Good morning. Remember when I predicted there would be a lot of news this week? Point for me, I was right.
Today's word count is 670, or a 2.5-minute read.
Illustration: Sarah Grillo/Axios
When Alex Azar took over as Health and Human Services secretary, he was advised not to meet one-on-one with Seema Verma, one of his most important deputies. HHS staff said Verma was difficult to work with and quick to level accusations of sex discrimination — exactly where Azar finds himself now.
The big picture: Verma's own behavior makes it difficult to tell whether the problem is her mismanagement or a male-dominated culture that makes it hard for a woman to hold her rightful sway, according to interviews with more than a dozen sources who know the situation well.
Verma has claimed she's been treated poorly because she's a woman under Azar's leadership. The accusations came to a head over the summer, when she raised the possibility of a discrimination lawsuit.
The bottom line: These allegations, with their mix of serious misconduct and petty grievance, make it hard to envision a real working relationship ever materializing between Azar and Verma. And as they spill into public view, they're a warning to future officials, as well.
Spokespeople for both agencies issued a joint statement in response to my story, pointing to Azar and Verma's productivity:
Between the lines: The two officials have been instructed to find a way to work together by both President Trump and Vice President Mike Pence, and it looks like they're trying to at least appear to be doing just that.
The Department of Justice's lawsuit against CVS Health, alleging the falsification of old prescriptions and creation of new improper refills, wasn't the only major legal battle in health care world yesterday, Axios' Bob Herman reports.
Driving the news: The Federal Trade Commission is suing to block Illumina's $1.2 billion takeover of PacBio, which competes with Illumina for DNA sequencing that helps find disease patterns.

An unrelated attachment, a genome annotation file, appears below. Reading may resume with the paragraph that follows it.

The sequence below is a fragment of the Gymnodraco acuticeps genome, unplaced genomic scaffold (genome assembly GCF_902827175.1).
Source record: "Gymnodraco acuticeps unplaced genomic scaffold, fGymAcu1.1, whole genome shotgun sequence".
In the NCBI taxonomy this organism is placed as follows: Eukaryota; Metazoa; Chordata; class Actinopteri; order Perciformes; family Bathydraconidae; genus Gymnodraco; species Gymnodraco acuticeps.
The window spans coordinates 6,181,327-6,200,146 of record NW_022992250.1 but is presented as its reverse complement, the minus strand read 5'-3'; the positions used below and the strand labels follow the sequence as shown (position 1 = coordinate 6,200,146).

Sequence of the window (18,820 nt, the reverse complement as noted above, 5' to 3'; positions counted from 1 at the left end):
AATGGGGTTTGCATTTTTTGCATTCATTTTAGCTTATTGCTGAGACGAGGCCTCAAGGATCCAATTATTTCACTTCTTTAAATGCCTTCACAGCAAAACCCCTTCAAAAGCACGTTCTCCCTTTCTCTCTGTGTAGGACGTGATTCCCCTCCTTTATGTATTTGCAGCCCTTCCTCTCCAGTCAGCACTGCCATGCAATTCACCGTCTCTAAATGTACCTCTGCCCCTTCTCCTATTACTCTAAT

Michigan is the first state to sue opioid distributors — specifically AmerisourceBergen, Cardinal Health, McKesson and Walgreens — as drug dealers.
A new class-action lawsuit, filed by a physician in Illinois, alleges TeamHealth violated federal communications law by texting recruitment pitches to physicians without their consent.
The bottom line: The health care industry takes up a lot space in the courts, given the nature of medical treatments and the ties to taxpayer funding. And all of this is happening while we await the imminent decision on the latest ACA case.
The Trump administration announced yesterday a new proposal aimed at making more organs available for transplant and holding organ procurement organizations accountable, part of its plan to tackle kidney disease.
Why it matters: Thousands more organs could become available each year under the proposal, which would help reduce the list of people waiting for organ donations.
Under the proposed new rules, organ procurement organizations would receive new performance standards. If these were in place today, 37 of America's 58 organizations would be out of compliance, according to Organize, a patient advocacy group.
Go deeper: The Washington Post wrote an excellent deep dive into the flaws of the organ donation system' last year.
Illustration: Sarah Grillo/Axios
Drug use among teenagers is dropping, according to new federal statistics published in JAMA on Wednesday. Fewer teens are abusing prescription drugs, alcohol and cigarettes.
Between the lines: Marijuana use is steady overall, but has shifted from smoking to vaping — and vaping THC products can be dangerous, Axios' Marisa Fernandez writes.
By the numbers: Among 12th graders...